• Crash on Ridgeway

    Los Alamos Police Commander Preston Ballew and an investigator look through the wreckage of a head-on collision on Ridgeway Drive around 1 p.m. Thursday. Two people, both in the red Suburu, were taken to the Los Alamos Medical Center. No citations had been issued. A single person was in the Ford Explorer.

  • PED flip-flops on science standards

    Following a crowded, eight-hour public hearing on Monday, the state Public Education Department’s secretary designate decided proposed science standards should include the age of the Earth, after all.
    The proposed science standards for kindergarten through 12th grade were based on nationally developed Next Generation Science Standards, known as NGSS or Next Gen, but tweaked and edited by the state public education department and introduced in mid-September.
    Some of the edits and omissions have drawn fire from a host of New Mexicans, including 61 science and engineering fellows at Los Alamos National Laboratory, the Los Alamos school board, students and teachers.
    Secretary Designate Christopher Ruszkowski issued a statement Tuesday night via the department’s spokeswoman’s IPhone, stating he had listened to the “thoughtful input received and will incorporate many of the suggestions into the New Mexico Standards,” following the hearing.
    The statement also pushes back at some of the criticism leveled at the hearing and in written public comments.

  • Boy’s soccer wins district finale

    The Los Alamos High School varsity boy’s soccer team is heading into the state tournament with momentum, as it defeated district rival Capital High School 2-1 at home Thursday to finish the regular season.
    It was an important game for the Hilltoppers, currently ranked fourth in Class 5A, as it solidifies the team’s chances of earning a top-four seed in the state tournament. In the tournament, the top four seeds receive a bye directly to the quarterfinals, leaving them three games from a potential championship.
    The bracket for the state tournament will be revealed this weekend.
    While head coach Ron Blue does not yet know where his team will end up in the tournament, he said he is proud of the way his players have performed this season to be in consideration for a top seed.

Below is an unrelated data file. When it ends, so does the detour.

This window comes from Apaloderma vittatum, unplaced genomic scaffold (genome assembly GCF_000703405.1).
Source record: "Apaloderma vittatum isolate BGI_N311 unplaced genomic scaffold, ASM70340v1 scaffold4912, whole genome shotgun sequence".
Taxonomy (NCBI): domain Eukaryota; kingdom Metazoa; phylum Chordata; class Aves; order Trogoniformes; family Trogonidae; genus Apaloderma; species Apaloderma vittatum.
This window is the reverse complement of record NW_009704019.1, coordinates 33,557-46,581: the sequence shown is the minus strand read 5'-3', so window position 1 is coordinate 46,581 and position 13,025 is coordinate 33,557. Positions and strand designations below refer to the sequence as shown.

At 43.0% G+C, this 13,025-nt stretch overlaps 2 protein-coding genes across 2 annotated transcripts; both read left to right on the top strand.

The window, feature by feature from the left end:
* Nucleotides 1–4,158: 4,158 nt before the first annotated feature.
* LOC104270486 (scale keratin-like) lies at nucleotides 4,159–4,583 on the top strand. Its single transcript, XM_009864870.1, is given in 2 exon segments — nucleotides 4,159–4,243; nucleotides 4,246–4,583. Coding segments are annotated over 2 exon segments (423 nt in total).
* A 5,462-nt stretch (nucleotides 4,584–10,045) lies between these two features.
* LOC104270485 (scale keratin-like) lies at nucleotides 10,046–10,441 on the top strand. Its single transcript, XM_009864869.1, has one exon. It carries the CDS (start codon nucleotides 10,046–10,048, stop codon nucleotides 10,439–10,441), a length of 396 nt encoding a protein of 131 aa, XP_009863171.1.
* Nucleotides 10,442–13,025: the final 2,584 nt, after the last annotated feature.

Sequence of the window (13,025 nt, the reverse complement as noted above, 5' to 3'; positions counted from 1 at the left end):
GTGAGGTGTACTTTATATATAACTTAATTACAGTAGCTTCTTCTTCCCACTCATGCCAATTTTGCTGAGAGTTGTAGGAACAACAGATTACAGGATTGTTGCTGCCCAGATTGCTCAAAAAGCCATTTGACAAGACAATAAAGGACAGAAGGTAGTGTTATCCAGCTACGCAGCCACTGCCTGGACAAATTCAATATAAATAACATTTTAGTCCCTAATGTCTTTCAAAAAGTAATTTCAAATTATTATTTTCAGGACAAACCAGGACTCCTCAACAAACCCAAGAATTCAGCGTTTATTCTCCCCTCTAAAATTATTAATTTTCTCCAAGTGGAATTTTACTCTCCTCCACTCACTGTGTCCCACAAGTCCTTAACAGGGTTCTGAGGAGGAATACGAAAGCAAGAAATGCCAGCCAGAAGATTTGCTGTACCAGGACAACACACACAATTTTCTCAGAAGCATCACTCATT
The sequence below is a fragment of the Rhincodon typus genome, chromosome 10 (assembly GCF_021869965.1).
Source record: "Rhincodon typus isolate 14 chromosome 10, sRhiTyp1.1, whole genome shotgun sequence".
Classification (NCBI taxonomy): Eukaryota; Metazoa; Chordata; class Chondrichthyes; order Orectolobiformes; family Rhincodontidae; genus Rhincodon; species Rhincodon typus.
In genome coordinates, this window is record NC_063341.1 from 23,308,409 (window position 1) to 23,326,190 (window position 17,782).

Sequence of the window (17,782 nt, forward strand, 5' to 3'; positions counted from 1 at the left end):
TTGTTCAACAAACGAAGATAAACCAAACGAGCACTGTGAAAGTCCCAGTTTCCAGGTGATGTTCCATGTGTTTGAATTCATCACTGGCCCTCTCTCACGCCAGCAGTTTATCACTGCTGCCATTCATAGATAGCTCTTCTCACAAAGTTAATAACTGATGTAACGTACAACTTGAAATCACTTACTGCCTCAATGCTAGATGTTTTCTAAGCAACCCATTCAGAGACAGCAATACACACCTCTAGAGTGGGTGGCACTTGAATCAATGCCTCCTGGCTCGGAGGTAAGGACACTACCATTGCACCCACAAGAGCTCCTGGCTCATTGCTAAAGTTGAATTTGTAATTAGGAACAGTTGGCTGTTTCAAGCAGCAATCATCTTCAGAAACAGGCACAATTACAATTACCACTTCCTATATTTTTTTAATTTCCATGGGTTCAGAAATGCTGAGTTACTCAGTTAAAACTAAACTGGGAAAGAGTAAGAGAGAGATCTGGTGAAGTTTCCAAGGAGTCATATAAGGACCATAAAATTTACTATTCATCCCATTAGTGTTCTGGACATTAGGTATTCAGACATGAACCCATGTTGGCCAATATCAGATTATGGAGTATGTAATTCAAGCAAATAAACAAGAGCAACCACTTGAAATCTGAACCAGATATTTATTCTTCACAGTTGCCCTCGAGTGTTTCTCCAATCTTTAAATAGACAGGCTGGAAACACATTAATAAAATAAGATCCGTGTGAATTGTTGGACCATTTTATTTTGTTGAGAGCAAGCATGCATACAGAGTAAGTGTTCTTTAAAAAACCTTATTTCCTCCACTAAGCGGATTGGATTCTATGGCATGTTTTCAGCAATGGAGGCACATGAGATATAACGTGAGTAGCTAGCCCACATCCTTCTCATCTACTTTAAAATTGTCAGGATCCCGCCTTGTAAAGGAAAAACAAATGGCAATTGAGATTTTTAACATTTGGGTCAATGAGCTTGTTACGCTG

“It shows that we really do have talent in this group, and the depth is pretty impressive,” Blue said. “We have had a ton of guys step up big this year, and it shows what kind of character we have.”
    From the opening whistle, it seemed the Hilltoppers understood the importance of Thursday’s matchup. The team kept good possession in the early going, and was able to get good runs toward goal, as Capital had a difficult time stopping the duo of Tristan Semelsberger and Arthur Steinkamp.

  • UNM men’s b-ball picked 9th in MW

    The University of New Mexico men’s basketball team has been tabbed to finish ninth in the Mountain West this season, the conference announced Wednesday morning. Defending regular-season and tournament champion Nevada has been predicted to repeat.

The Mountain West preseason poll is comprised of votes by conference media members and was announced by the league at the 2017-18 Media Summit, being held at the Hard Rock Hotel & Casino – Las Vegas.
    The Wolf Pack received 19 of a possible 24 first-place votes and 257 points to earn the top spot.

    Nevada was followed by San Diego State which garnered two first-place nods and 229 points while Boise State also received two first-place votes, 211 points and landed in third place.

    Fresno State collected 188 points for the fourth spot in the poll followed by Colorado State (5th, 154), UNLV (6th, 138), Wyoming (7th, 133) and Utah State (8th, 102). UNM (93), San José State (41) and Air Force (38) rounded out the poll.

Under first-year head coach Paul Weir, the Lobos return just five players from last season’s squad that finished 17-14, 10-8 MW, and welcome nine talented newcomers that include six transfers.

  • UNM volleyball falls to Wyoming

    Lauren Twitty posted her ninth double-double of the season and Carly Beddingfield set an all-time career high in kills, but it wasn’t enough as the University of New Mexico volleyball team fell in four sets to Wyoming Thursday evening.
    Despite the strong offensive effort, which included a 43-assist performance from freshman setter Sarah Lobo, the Lobos (11-11 overall, 3-6 Mountain West) couldn’t hold off the Cowgirls (12-9, 7-2) in Johnson Center as they fell by set scores of 25-17, 25-27, 25-23, 25-18.
    “I think we battled and fought really well,” Lobo said after her first collegiate start. “The outcome wasn’t what we wanted, but I think we went for balls we knew to go for. Wyoming got kills, and it happens, but that’s part of the game. I’m not upset with how we played.”
    Between Twitty’s and Beddingfield’s kills and Lobo’s setting, New Mexico’s offense roared to its best showing in over a month.
    “This game was a little nerve-wracking,” Lobo said. “I tried not to think about it, just tried to stay out of my head and just play volleyball.”